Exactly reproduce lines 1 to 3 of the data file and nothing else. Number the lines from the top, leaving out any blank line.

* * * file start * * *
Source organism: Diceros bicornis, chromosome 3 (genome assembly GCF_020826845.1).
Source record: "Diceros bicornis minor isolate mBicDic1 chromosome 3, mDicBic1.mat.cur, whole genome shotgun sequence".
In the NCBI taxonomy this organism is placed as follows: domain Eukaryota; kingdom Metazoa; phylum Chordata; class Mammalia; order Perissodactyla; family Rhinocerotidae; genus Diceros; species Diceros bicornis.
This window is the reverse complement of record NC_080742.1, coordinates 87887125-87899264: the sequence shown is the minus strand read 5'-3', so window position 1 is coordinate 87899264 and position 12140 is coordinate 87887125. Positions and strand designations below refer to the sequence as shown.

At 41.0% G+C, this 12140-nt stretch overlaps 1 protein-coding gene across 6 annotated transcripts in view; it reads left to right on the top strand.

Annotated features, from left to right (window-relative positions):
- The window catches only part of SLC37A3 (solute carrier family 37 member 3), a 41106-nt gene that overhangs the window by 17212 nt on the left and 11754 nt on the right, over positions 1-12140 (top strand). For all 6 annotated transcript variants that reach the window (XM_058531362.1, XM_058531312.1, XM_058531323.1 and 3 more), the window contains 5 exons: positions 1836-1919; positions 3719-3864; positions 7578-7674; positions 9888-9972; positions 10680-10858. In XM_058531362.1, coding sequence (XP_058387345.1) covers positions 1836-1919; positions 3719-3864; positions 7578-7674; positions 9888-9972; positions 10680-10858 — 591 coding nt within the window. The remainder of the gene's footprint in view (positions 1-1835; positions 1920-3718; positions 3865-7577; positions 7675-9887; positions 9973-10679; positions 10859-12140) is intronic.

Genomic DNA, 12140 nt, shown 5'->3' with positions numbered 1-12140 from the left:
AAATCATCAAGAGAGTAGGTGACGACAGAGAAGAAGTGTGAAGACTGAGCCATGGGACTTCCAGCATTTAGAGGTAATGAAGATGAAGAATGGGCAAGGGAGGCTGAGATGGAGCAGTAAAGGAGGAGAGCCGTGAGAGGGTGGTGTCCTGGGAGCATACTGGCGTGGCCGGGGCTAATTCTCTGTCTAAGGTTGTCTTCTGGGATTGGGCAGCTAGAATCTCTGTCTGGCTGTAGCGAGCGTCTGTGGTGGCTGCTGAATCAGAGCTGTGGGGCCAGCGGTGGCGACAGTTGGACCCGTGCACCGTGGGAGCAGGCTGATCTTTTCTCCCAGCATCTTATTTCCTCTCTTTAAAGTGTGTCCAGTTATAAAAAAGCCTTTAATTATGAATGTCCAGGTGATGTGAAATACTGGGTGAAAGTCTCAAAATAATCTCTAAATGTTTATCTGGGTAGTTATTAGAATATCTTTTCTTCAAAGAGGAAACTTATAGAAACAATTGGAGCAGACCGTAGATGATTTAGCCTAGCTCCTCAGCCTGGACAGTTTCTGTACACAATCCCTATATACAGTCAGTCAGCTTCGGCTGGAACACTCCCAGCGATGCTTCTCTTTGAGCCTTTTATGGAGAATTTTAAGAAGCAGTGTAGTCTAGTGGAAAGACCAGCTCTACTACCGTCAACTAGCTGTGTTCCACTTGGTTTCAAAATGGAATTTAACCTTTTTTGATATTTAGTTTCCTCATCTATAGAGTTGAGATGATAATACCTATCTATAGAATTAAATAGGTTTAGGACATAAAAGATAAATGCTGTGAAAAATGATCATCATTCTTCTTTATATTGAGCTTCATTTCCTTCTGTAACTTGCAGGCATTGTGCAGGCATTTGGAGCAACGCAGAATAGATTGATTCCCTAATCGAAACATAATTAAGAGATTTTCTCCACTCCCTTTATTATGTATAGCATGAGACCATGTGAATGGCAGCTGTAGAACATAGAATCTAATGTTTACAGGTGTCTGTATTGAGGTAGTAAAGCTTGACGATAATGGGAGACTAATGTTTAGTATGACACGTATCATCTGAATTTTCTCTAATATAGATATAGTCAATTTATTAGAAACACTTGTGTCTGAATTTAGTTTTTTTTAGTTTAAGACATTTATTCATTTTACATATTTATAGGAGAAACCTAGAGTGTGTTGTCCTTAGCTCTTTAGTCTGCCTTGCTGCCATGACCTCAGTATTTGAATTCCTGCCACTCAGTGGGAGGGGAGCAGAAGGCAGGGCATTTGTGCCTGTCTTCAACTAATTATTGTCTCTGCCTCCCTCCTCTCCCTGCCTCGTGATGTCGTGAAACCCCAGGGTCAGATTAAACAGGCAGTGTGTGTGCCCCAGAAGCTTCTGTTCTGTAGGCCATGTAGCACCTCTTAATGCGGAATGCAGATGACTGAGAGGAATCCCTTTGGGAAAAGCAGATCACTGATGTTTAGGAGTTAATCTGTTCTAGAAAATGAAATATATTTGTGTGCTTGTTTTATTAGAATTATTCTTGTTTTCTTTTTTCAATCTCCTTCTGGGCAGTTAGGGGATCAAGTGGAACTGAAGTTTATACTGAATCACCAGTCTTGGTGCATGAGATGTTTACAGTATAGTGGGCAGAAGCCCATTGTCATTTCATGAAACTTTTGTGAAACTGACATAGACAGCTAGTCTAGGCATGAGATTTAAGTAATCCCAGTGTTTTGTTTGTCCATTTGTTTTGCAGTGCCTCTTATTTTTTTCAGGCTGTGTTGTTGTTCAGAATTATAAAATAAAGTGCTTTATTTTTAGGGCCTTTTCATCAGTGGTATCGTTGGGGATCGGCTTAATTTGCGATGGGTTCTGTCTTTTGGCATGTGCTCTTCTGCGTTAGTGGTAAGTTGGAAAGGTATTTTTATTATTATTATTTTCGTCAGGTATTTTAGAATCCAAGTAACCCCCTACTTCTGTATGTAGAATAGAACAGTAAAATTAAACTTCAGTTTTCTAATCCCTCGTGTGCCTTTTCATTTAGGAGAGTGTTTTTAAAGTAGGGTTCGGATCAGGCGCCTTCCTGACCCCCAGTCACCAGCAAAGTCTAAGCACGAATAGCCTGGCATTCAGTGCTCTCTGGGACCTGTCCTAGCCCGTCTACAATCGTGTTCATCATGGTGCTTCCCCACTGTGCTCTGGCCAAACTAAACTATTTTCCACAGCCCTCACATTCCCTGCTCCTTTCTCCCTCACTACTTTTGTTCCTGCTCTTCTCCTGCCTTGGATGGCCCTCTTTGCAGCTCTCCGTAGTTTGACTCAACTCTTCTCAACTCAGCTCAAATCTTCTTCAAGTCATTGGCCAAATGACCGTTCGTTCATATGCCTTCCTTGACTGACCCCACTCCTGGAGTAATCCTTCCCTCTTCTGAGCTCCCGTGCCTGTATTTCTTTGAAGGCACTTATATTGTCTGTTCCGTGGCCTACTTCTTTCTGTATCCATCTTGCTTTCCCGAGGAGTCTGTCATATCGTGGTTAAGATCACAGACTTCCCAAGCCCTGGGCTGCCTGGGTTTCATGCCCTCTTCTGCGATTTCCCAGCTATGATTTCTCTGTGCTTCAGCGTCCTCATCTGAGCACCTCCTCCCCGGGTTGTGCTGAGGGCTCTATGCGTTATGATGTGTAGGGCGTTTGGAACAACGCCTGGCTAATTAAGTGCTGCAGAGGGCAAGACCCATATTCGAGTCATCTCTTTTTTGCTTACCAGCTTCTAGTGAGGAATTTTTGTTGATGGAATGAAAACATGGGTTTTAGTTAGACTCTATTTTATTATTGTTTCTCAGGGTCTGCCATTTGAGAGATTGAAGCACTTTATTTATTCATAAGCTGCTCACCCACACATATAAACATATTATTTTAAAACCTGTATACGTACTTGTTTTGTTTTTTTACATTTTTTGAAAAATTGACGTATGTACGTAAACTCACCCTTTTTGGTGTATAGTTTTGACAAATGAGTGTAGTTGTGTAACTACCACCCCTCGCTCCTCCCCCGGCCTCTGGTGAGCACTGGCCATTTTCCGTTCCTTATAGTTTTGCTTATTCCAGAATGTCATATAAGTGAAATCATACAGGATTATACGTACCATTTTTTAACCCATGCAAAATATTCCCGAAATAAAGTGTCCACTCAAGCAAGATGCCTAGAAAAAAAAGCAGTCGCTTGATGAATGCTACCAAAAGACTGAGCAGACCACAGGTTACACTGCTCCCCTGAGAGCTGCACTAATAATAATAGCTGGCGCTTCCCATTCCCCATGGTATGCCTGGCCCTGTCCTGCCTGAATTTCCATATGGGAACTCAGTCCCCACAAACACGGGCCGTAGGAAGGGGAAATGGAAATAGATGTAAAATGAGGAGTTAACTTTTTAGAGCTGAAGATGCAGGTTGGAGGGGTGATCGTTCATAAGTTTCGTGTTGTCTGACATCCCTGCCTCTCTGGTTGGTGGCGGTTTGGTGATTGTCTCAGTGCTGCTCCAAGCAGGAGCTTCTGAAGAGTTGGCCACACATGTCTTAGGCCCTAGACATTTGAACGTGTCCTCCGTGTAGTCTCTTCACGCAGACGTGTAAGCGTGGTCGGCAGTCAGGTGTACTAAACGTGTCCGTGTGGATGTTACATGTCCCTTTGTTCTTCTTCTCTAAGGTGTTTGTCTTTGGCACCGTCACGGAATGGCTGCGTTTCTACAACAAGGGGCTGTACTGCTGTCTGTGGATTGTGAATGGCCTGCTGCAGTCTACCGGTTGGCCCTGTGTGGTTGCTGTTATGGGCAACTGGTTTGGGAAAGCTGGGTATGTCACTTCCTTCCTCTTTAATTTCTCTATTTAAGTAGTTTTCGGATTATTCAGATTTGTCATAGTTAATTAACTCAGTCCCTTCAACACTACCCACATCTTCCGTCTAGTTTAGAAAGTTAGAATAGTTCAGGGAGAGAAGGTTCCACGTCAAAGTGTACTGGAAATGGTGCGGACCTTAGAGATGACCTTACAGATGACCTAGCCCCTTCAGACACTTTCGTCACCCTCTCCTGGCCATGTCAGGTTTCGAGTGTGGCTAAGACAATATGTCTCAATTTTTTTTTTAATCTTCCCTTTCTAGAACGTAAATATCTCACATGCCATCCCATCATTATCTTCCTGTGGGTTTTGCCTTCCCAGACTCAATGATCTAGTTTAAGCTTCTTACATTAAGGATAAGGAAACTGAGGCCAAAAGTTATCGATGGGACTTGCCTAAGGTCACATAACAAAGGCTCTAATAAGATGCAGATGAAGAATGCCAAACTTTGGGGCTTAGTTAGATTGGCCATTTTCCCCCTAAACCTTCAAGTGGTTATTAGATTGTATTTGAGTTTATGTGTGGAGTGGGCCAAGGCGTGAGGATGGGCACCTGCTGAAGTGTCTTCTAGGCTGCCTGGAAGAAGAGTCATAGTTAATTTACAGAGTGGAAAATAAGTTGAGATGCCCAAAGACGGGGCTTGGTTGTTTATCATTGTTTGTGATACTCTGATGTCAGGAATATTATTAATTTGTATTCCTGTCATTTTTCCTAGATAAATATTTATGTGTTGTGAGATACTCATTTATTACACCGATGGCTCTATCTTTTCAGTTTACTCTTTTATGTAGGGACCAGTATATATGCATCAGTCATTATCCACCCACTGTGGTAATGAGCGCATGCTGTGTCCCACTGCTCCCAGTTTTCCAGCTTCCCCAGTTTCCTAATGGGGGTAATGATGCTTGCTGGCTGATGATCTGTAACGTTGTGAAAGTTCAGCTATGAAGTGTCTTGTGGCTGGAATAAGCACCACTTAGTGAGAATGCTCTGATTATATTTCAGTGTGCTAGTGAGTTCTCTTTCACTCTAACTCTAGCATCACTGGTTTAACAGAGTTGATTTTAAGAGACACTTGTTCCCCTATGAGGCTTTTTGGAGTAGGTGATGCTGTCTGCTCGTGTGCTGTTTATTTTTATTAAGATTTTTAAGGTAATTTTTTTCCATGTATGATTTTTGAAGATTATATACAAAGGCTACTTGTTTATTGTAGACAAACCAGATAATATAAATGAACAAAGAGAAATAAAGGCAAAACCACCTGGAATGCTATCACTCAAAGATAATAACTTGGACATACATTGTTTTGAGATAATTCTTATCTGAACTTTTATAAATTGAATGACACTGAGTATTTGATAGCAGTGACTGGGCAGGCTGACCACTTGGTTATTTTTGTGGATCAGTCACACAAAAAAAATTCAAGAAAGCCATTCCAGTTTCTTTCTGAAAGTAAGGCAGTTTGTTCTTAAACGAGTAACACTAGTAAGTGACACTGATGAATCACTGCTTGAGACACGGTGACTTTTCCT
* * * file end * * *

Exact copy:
Source organism: Diceros bicornis, chromosome 3 (genome assembly GCF_020826845.1).
Source record: "Diceros bicornis minor isolate mBicDic1 chromosome 3, mDicBic1.mat.cur, whole genome shotgun sequence".
In the NCBI taxonomy this organism is placed as follows: domain Eukaryota; kingdom Metazoa; phylum Chordata; class Mammalia; order Perissodactyla; family Rhinocerotidae; genus Diceros; species Diceros bicornis.